Sick warrant in court again for gun murder accused
A NEIGHBOUR charged with murder and attempted murder of a 66-year-old woman and her daughter in a gun attack at a home in Tallaght in Dublin, was unable to face court today.
Grandmother Mary Dargan died from a shotgun blast to the head after she encountered a man entering the back of her house, at the Killinarden Estate at around 4pm on March 15 last.
Her 34-year-old daughter, Karina Dargan, who also lives in the house, suffered injuries to her face; she was taken to Tallaght Hospital but was later released.
Several of Mrs Dargan’s grandchildren, including a four-year-old girl, were in the house at the time and were frantically passed out windows.
A neighbour 58-year-old James Redmond was charged with murder and attempted murder and had been remanded in custody after he appeared at Dublin District Court on March 17 last. An order had also been made that he was to be psychologically assessed. However, he has not been able to attend court hearings on several subsequent dates.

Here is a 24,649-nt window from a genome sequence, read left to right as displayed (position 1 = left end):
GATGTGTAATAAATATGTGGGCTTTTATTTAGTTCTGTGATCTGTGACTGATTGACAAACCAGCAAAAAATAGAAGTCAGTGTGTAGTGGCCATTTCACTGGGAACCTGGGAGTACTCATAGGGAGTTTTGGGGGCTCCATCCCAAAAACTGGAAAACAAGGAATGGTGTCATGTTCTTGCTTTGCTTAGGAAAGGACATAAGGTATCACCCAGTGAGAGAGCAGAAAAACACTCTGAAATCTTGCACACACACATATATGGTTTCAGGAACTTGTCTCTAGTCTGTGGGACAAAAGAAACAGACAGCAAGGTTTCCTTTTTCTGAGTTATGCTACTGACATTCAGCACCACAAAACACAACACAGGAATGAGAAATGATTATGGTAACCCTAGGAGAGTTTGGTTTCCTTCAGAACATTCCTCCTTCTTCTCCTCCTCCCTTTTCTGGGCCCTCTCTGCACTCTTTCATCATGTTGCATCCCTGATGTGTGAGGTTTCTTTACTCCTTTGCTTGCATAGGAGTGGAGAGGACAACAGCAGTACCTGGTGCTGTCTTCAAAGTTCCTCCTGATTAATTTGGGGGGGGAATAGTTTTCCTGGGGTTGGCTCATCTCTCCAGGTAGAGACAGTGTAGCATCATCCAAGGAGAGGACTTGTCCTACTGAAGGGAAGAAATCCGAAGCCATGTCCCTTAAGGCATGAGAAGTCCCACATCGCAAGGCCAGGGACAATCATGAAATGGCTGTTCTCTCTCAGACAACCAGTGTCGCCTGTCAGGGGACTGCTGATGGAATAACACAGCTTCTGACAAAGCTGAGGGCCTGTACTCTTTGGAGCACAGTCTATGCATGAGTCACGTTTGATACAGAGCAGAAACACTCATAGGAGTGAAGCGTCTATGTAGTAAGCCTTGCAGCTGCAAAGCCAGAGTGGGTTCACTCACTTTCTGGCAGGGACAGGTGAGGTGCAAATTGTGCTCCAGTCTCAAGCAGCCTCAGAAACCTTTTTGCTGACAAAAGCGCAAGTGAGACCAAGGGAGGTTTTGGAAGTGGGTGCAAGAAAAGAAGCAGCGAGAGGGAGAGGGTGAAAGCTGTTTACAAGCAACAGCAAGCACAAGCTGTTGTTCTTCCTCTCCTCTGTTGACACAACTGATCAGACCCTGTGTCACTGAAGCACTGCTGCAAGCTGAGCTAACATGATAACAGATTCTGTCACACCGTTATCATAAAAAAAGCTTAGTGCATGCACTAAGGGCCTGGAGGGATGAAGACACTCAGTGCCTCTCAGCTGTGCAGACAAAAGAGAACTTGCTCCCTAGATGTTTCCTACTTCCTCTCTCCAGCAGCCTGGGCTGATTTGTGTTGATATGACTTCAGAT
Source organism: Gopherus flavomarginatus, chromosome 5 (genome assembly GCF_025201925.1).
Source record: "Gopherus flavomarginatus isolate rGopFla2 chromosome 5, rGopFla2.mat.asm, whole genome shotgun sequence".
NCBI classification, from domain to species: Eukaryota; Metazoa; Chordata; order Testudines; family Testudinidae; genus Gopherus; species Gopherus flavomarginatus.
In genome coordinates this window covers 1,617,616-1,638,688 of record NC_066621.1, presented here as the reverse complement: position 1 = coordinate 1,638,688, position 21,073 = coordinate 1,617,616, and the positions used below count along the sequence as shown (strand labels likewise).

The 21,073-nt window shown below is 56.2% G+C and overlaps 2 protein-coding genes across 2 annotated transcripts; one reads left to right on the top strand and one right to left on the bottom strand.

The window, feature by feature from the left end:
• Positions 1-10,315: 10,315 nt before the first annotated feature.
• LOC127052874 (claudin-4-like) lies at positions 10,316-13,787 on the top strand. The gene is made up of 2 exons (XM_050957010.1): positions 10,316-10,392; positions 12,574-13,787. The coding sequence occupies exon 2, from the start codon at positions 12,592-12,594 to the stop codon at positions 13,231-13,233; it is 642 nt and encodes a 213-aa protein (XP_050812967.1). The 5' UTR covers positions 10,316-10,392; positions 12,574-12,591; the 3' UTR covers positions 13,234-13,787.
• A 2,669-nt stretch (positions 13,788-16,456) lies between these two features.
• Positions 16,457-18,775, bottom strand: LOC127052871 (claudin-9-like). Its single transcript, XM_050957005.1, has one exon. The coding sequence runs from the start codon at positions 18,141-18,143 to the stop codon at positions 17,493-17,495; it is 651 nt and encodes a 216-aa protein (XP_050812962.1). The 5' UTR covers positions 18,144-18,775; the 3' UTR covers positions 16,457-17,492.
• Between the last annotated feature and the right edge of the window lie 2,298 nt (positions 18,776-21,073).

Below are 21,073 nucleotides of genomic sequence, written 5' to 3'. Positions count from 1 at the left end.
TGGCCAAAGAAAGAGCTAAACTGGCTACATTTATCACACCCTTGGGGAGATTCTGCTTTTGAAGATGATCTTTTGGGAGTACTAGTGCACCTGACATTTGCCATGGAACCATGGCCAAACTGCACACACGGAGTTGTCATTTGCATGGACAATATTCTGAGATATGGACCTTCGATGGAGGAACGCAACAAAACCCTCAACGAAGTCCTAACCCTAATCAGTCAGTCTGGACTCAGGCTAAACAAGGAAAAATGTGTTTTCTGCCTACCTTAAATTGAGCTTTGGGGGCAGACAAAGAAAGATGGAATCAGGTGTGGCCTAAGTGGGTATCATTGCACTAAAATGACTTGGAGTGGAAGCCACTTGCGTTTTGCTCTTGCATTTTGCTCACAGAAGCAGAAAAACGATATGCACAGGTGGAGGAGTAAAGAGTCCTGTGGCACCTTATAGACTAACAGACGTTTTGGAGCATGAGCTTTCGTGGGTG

He was too unwell to attend a hearing on March 21 last at Cloverhill District Court and the case had been put back until April 2 when he was again unable to come to the proceedings which led to another adjournment.
A sick warrant was again produced to the court on April 15 and there was another two week adjournment. And today the case was listed again before Judge Victor Blake at Cloverhill District Court.
A sick warrant was produced again and the accused was further remanded in his absence; the case is due back before the same court on May 27 next.
Gardai had arrived at the Dargan's house and had arrested the man who had already been restrained at the scene and he was later treated in St James' Hospital for minor injuries.
He was released from hospital late on Saturday night before he was detained for questioning under Section 30 of the Offences Against the State Act.
At his first court hearing, on March 17, he was granted legal aid and Garda Conor Fleming had said in evidence that Mr Redmond “made no reply” when he was charged with the offences.
He has yet to be served with a book of evidence or returned for trial and the proceedings have not yet reached a stage where he has to indicate how he will be pleading to the charges.